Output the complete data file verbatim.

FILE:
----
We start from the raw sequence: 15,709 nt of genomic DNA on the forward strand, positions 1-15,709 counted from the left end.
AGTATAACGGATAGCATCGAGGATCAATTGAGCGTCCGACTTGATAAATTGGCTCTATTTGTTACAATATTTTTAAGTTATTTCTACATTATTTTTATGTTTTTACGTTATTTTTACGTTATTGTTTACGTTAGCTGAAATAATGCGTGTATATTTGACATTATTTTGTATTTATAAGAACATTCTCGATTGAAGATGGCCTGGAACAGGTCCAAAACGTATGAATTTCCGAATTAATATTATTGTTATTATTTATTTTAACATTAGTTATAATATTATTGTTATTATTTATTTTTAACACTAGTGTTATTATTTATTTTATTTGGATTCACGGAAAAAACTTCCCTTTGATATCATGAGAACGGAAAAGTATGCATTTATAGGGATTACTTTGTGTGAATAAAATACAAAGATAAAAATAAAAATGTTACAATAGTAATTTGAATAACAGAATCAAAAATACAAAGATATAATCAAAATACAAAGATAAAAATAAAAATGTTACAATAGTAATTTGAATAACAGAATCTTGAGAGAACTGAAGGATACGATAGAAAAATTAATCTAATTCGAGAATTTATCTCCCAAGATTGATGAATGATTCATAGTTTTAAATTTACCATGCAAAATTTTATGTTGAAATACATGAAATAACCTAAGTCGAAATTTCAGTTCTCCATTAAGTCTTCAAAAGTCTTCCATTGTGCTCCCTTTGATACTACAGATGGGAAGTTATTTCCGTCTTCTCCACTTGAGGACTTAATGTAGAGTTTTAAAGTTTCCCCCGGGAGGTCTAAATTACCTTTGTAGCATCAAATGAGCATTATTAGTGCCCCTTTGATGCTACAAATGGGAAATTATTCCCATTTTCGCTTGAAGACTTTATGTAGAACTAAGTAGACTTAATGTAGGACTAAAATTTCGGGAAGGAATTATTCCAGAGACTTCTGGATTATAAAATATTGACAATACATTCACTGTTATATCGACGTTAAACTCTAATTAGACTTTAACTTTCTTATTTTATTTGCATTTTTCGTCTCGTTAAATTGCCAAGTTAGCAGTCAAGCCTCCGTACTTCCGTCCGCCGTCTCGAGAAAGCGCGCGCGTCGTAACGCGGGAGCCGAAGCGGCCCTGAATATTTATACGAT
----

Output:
We start from the raw sequence: 15,709 nt of genomic DNA on the forward strand, positions 1-15,709 counted from the left end.
AGTATAACGGATAGCATCGAGGATCAATTGAGCGTCCGACTTGATAAATTGGCTCTATTTGTTACAATATTTTTAAGTTATTTCTACATTATTTTTATGTTTTTACGTTATTTTTACGTTATTGTTTACGTTAGCTGAAATAATGCGTGTATATTTGACATTATTTTGTATTTATAAGAACATTCTCGATTGAAGATGGCCTGGAACAGGTCCAAAACGTATGAATTTCCGAATTAATATTATTGTTATTATTTATTTTAACATTAGTTATAATATTATTGTTATTATTTATTTTTAACACTAGTGTTATTATTTATTTTATTTGGATTCACGGAAAAAACTTCCCTTTGATATCATGAGAACGGAAAAGTATGCATTTATAGGGATTACTTTGTGTGAATAAAATACAAAGATAAAAATAAAAATGTTACAATAGTAATTTGAATAACAGAATCAAAAATACAAAGATATAATCAAAATACAAAGATAAAAATAAAAATGTTACAATAGTAATTTGAATAACAGAATCTTGAGAGAACTGAAGGATACGATAGAAAAATTAATCTAATTCGAGAATTTATCTCCCAAGATTGATGAATGATTCATAGTTTTAAATTTACCATGCAAAATTTTATGTTGAAATACATGAAATAACCTAAGTCGAAATTTCAGTTCTCCATTAAGTCTTCAAAAGTCTTCCATTGTGCTCCCTTTGATACTACAGATGGGAAGTTATTTCCGTCTTCTCCACTTGAGGACTTAATGTAGAGTTTTAAAGTTTCCCCCGGGAGGTCTAAATTACCTTTGTAGCATCAAATGAGCATTATTAGTGCCCCTTTGATGCTACAAATGGGAAATTATTCCCATTTTCGCTTGAAGACTTTATGTAGAACTAAGTAGACTTAATGTAGGACTAAAATTTCGGGAAGGAATTATTCCAGAGACTTCTGGATTATAAAATATTGACAATACATTCACTGTTATATCGACGTTAAACTCTAATTAGACTTTAACTTTCTTATTTTATTTGCATTTTTCGTCTCGTTAAATTGCCAAGTTAGCAGTCAAGCCTCCGTACTTCCGTCCGCCGTCTCGAGAAAGCGCGCGCGTCGTAACGCGGGAGCCGAAGCGGCCCTGAATATTTATACGAT